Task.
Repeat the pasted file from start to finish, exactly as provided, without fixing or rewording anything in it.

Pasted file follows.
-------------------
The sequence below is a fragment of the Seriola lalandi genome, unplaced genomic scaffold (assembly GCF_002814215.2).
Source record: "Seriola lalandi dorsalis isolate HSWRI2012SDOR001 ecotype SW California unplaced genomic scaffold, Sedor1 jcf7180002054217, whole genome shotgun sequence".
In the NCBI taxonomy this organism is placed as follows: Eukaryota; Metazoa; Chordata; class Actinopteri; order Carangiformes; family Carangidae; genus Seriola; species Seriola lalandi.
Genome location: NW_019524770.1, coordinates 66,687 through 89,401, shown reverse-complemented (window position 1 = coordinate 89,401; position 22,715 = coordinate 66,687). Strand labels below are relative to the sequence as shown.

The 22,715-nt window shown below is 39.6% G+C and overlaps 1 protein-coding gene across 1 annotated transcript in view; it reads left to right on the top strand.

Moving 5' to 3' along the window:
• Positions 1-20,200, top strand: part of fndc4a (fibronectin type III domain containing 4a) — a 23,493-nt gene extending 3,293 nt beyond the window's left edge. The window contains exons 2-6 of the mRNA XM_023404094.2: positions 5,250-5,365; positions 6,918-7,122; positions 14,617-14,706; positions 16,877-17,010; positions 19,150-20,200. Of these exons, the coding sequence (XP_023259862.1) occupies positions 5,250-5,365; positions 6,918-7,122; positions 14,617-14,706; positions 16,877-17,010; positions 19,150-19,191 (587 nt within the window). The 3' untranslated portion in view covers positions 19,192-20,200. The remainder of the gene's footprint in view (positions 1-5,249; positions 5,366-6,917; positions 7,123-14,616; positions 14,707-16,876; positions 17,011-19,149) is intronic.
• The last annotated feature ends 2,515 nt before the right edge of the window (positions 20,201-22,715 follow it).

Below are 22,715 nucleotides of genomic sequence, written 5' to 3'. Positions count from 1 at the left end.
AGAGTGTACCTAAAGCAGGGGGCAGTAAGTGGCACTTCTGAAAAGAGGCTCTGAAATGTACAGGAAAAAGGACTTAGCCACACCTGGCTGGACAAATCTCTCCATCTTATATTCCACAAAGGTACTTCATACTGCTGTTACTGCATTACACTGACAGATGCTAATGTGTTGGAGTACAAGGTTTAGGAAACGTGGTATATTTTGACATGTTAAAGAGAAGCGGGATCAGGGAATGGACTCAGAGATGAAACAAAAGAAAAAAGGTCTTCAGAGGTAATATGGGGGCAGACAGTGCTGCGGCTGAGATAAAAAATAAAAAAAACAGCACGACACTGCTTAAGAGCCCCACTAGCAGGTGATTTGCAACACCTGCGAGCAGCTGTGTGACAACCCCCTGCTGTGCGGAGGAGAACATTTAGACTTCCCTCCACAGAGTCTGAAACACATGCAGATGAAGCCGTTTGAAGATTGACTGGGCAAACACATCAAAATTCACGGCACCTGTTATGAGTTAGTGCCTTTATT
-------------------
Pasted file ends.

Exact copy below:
The sequence below is a fragment of the Seriola lalandi genome, unplaced genomic scaffold (assembly GCF_002814215.2).
Source record: "Seriola lalandi dorsalis isolate HSWRI2012SDOR001 ecotype SW California unplaced genomic scaffold, Sedor1 jcf7180002054217, whole genome shotgun sequence".
In the NCBI taxonomy this organism is placed as follows: Eukaryota; Metazoa; Chordata; class Actinopteri; order Carangiformes; family Carangidae; genus Seriola; species Seriola lalandi.
Genome location: NW_019524770.1, coordinates 66,687 through 89,401, shown reverse-complemented (window position 1 = coordinate 89,401; position 22,715 = coordinate 66,687). Strand labels below are relative to the sequence as shown.

The 22,715-nt window shown below is 39.6% G+C and overlaps 1 protein-coding gene across 1 annotated transcript in view; it reads left to right on the top strand.

Moving 5' to 3' along the window:
• Positions 1-20,200, top strand: part of fndc4a (fibronectin type III domain containing 4a) — a 23,493-nt gene extending 3,293 nt beyond the window's left edge. The window contains exons 2-6 of the mRNA XM_023404094.2: positions 5,250-5,365; positions 6,918-7,122; positions 14,617-14,706; positions 16,877-17,010; positions 19,150-20,200. Of these exons, the coding sequence (XP_023259862.1) occupies positions 5,250-5,365; positions 6,918-7,122; positions 14,617-14,706; positions 16,877-17,010; positions 19,150-19,191 (587 nt within the window). The 3' untranslated portion in view covers positions 19,192-20,200. The remainder of the gene's footprint in view (positions 1-5,249; positions 5,366-6,917; positions 7,123-14,616; positions 14,707-16,876; positions 17,011-19,149) is intronic.
• The last annotated feature ends 2,515 nt before the right edge of the window (positions 20,201-22,715 follow it).

Below are 22,715 nucleotides of genomic sequence, written 5' to 3'. Positions count from 1 at the left end.
AGAGTGTACCTAAAGCAGGGGGCAGTAAGTGGCACTTCTGAAAAGAGGCTCTGAAATGTACAGGAAAAAGGACTTAGCCACACCTGGCTGGACAAATCTCTCCATCTTATATTCCACAAAGGTACTTCATACTGCTGTTACTGCATTACACTGACAGATGCTAATGTGTTGGAGTACAAGGTTTAGGAAACGTGGTATATTTTGACATGTTAAAGAGAAGCGGGATCAGGGAATGGACTCAGAGATGAAACAAAAGAAAAAAGGTCTTCAGAGGTAATATGGGGGCAGACAGTGCTGCGGCTGAGATAAAAAATAAAAAAAACAGCACGACACTGCTTAAGAGCCCCACTAGCAGGTGATTTGCAACACCTGCGAGCAGCTGTGTGACAACCCCCTGCTGTGCGGAGGAGAACATTTAGACTTCCCTCCACAGAGTCTGAAACACATGCAGATGAAGCCGTTTGAAGATTGACTGGGCAAACACATCAAAATTCACGGCACCTGTTATGAGTTAGTGCCTTTATT